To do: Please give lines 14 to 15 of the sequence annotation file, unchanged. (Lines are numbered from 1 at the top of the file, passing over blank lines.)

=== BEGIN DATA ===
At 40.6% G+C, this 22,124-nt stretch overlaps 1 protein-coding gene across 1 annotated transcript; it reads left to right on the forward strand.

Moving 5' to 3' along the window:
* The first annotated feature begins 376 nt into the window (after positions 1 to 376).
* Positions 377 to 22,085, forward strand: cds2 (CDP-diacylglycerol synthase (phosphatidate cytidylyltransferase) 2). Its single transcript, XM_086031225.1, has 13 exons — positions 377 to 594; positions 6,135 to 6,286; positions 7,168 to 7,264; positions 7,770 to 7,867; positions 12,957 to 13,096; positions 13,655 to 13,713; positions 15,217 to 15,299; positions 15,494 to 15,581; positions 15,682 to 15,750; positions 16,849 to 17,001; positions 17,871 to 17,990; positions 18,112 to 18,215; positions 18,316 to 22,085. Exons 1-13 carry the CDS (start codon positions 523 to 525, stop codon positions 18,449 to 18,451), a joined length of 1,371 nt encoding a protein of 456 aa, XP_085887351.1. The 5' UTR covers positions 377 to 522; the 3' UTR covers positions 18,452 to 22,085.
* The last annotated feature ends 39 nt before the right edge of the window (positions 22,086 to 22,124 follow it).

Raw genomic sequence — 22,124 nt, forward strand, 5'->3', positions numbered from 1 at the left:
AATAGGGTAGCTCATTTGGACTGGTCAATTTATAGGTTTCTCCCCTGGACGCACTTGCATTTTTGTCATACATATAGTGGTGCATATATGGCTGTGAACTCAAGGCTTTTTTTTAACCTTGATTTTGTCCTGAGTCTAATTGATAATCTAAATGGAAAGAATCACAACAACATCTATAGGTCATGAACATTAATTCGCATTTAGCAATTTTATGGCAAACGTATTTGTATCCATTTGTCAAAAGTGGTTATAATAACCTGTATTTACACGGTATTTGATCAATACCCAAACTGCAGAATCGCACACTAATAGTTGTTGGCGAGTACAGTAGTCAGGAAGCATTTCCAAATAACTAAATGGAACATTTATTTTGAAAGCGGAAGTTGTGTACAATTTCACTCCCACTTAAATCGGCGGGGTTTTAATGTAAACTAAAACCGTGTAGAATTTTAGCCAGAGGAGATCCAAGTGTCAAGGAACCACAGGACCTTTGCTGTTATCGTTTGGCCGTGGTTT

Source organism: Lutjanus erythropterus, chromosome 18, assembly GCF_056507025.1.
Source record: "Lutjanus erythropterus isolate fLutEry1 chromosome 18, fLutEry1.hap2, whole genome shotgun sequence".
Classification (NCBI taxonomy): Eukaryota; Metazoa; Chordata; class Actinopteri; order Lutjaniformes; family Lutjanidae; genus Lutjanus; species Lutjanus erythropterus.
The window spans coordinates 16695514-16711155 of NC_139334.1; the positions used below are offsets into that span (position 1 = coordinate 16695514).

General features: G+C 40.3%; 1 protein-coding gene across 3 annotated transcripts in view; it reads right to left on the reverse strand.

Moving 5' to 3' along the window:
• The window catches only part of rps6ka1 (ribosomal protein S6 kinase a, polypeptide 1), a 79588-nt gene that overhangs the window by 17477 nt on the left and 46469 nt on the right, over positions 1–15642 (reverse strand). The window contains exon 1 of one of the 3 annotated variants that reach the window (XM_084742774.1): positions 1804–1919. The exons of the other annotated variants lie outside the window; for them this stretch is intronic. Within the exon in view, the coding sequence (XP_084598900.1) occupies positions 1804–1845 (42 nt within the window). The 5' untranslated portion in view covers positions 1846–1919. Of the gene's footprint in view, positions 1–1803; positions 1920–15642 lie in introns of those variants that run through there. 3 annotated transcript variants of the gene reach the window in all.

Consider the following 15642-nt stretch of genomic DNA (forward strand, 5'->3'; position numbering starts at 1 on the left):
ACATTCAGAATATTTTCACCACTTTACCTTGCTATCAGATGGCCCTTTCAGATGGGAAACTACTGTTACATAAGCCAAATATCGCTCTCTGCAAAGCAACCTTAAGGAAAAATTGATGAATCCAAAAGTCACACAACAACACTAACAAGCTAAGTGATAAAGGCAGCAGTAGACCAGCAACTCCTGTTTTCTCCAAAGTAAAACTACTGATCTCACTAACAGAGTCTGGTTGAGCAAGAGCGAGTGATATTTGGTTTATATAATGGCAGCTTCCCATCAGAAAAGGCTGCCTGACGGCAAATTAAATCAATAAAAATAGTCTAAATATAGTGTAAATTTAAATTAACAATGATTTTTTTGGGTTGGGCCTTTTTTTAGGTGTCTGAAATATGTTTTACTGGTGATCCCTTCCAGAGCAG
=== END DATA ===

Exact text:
• The window catches only part of rps6ka1 (ribosomal protein S6 kinase a, polypeptide 1), a 79588-nt gene that overhangs the window by 17477 nt on the left and 46469 nt on the right, over positions 1–15642 (reverse strand). The window contains exon 1 of one of the 3 annotated variants that reach the window (XM_084742774.1): positions 1804–1919. The exons of the other annotated variants lie outside the window; for them this stretch is intronic. Within the exon in view, the coding sequence (XP_084598900.1) occupies positions 1804–1845 (42 nt within the window). The 5' untranslated portion in view covers positions 1846–1919. Of the gene's footprint in view, positions 1–1803; positions 1920–15642 lie in introns of those variants that run through there. 3 annotated transcript variants of the gene reach the window in all.

Consider the following 15642-nt stretch of genomic DNA (forward strand, 5'->3'; position numbering starts at 1 on the left):